A couple of weeks back I ran a half-day seminar on sustainability themes for the students at An tIonad Glas, the Organic College in Dromcollogher, Co. Limerick, Ireland – organiccollege.com (many thanks to Catherine Caulwell for setting it up for me 🙂 ).
An interesting mix of themes – a brief practical intro to dowsing; the labyrinth as a generic model of the skills-learning process; and futures and other ‘big-picture’ approaches to sustainability issues.
The dowsing part was something they’d specifically asked for – they’re hands-on farmers, after all – and seemed to go down well, though there’s a limit to how much I can do with thirty students in a one-hour session! Most of them got the basic principles and practice to work, anyway, which was good.
The labyrinth was probably the part that went down best (you’ll find more on the basic ideas in chapter 4, ‘Thinking about thinking’, in “Elements of pendulum dowsing” – now a PDF e-book for free download from the Tetradian Books website). They had a lot of fun making it – we drew it out as a group in the car-park (with non-organic flour!), which again was a hands-on practice-piece for site layout – and I used it to lead them through both the individual and social-interaction aspects of learning skills. One guy who’d been quite cynical and ‘anti’ the whole thing suddenly ‘got it’ about an hour later: came up to me with a bright smile (his first of the day) just as I was leaving and said “that labyrinth thing, it’s brilliant!”, which was kind of nice. It definitely does works as a tool to get over the otherwise very abstract notion of ‘the skills-learning process’ because it’s experiential – people not only see the metaphor but feel it through direct experience.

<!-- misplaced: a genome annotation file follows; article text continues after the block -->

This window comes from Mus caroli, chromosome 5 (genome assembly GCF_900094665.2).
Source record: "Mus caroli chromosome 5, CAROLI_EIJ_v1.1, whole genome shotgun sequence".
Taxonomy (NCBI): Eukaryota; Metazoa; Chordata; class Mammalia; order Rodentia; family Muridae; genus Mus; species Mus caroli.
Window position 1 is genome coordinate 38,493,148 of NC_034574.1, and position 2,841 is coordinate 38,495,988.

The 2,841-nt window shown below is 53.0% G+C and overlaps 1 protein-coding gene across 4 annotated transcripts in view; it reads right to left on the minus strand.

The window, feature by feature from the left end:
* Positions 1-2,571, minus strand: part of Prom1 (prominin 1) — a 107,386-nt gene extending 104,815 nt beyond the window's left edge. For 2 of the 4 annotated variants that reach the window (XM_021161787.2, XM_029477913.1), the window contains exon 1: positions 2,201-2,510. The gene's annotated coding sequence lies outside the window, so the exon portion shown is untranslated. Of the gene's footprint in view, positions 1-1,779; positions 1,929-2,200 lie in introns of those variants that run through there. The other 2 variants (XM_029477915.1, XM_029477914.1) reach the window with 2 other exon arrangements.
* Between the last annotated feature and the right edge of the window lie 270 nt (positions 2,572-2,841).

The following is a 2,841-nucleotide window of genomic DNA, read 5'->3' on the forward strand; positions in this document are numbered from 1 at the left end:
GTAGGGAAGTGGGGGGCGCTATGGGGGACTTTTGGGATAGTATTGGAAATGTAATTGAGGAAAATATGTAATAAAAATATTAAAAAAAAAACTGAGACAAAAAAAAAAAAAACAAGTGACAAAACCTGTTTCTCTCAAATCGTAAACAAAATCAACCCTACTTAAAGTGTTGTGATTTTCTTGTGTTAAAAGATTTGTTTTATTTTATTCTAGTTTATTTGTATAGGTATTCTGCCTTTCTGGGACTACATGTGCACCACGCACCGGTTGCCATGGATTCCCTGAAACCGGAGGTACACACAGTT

The final section was, I’ll admit, a bit of a mishmash (what would be called a ‘mashup’ these days, I guess?) – some general ‘big-pictures’ ideas and tools, such as Spiral Dynamics, Cynefin, Causal Layered Analysis and others, all illustrated with sustainability examples. Dunno how well it went down: certainly got people thinking, from what Catherine said later, but the real impact probably won’t hit them for a year or two, I’d guess.
Good practical experience for me, too: been a while since I’ve done a seminar like that. Many thanks to all.